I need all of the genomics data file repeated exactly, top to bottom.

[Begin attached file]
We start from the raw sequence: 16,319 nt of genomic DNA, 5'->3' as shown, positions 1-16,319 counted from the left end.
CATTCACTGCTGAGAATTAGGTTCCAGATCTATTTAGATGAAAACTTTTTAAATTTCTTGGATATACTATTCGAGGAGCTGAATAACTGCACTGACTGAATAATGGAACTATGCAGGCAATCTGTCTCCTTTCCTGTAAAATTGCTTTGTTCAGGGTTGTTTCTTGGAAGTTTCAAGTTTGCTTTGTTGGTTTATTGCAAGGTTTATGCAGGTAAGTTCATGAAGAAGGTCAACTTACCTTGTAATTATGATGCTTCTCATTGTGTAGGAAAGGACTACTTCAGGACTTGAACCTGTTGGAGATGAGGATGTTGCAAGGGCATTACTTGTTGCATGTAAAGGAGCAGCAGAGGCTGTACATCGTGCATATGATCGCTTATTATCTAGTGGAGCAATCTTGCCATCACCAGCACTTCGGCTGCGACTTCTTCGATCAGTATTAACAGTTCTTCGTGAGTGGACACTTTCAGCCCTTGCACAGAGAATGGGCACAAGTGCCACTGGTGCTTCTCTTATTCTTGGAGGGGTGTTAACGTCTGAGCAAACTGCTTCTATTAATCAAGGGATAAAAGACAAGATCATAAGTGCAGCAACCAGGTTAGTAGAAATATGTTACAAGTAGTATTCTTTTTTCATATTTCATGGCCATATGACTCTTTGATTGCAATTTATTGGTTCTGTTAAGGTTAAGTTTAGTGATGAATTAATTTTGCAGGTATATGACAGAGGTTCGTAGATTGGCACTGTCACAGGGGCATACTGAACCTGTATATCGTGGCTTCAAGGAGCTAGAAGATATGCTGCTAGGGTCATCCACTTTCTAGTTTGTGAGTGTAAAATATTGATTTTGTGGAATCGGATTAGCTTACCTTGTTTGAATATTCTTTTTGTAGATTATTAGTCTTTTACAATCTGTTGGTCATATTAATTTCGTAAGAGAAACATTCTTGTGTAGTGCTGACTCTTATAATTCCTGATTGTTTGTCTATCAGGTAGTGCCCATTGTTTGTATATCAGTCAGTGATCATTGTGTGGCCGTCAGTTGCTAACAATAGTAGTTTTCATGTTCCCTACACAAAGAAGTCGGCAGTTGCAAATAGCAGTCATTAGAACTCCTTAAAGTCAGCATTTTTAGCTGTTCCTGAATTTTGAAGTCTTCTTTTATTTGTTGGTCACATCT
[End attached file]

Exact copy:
We start from the raw sequence: 16,319 nt of genomic DNA, 5'->3' as shown, positions 1-16,319 counted from the left end.
CATTCACTGCTGAGAATTAGGTTCCAGATCTATTTAGATGAAAACTTTTTAAATTTCTTGGATATACTATTCGAGGAGCTGAATAACTGCACTGACTGAATAATGGAACTATGCAGGCAATCTGTCTCCTTTCCTGTAAAATTGCTTTGTTCAGGGTTGTTTCTTGGAAGTTTCAAGTTTGCTTTGTTGGTTTATTGCAAGGTTTATGCAGGTAAGTTCATGAAGAAGGTCAACTTACCTTGTAATTATGATGCTTCTCATTGTGTAGGAAAGGACTACTTCAGGACTTGAACCTGTTGGAGATGAGGATGTTGCAAGGGCATTACTTGTTGCATGTAAAGGAGCAGCAGAGGCTGTACATCGTGCATATGATCGCTTATTATCTAGTGGAGCAATCTTGCCATCACCAGCACTTCGGCTGCGACTTCTTCGATCAGTATTAACAGTTCTTCGTGAGTGGACACTTTCAGCCCTTGCACAGAGAATGGGCACAAGTGCCACTGGTGCTTCTCTTATTCTTGGAGGGGTGTTAACGTCTGAGCAAACTGCTTCTATTAATCAAGGGATAAAAGACAAGATCATAAGTGCAGCAACCAGGTTAGTAGAAATATGTTACAAGTAGTATTCTTTTTTCATATTTCATGGCCATATGACTCTTTGATTGCAATTTATTGGTTCTGTTAAGGTTAAGTTTAGTGATGAATTAATTTTGCAGGTATATGACAGAGGTTCGTAGATTGGCACTGTCACAGGGGCATACTGAACCTGTATATCGTGGCTTCAAGGAGCTAGAAGATATGCTGCTAGGGTCATCCACTTTCTAGTTTGTGAGTGTAAAATATTGATTTTGTGGAATCGGATTAGCTTACCTTGTTTGAATATTCTTTTTGTAGATTATTAGTCTTTTACAATCTGTTGGTCATATTAATTTCGTAAGAGAAACATTCTTGTGTAGTGCTGACTCTTATAATTCCTGATTGTTTGTCTATCAGGTAGTGCCCATTGTTTGTATATCAGTCAGTGATCATTGTGTGGCCGTCAGTTGCTAACAATAGTAGTTTTCATGTTCCCTACACAAAGAAGTCGGCAGTTGCAAATAGCAGTCATTAGAACTCCTTAAAGTCAGCATTTTTAGCTGTTCCTGAATTTTGAAGTCTTCTTTTATTTGTTGGTCACATCT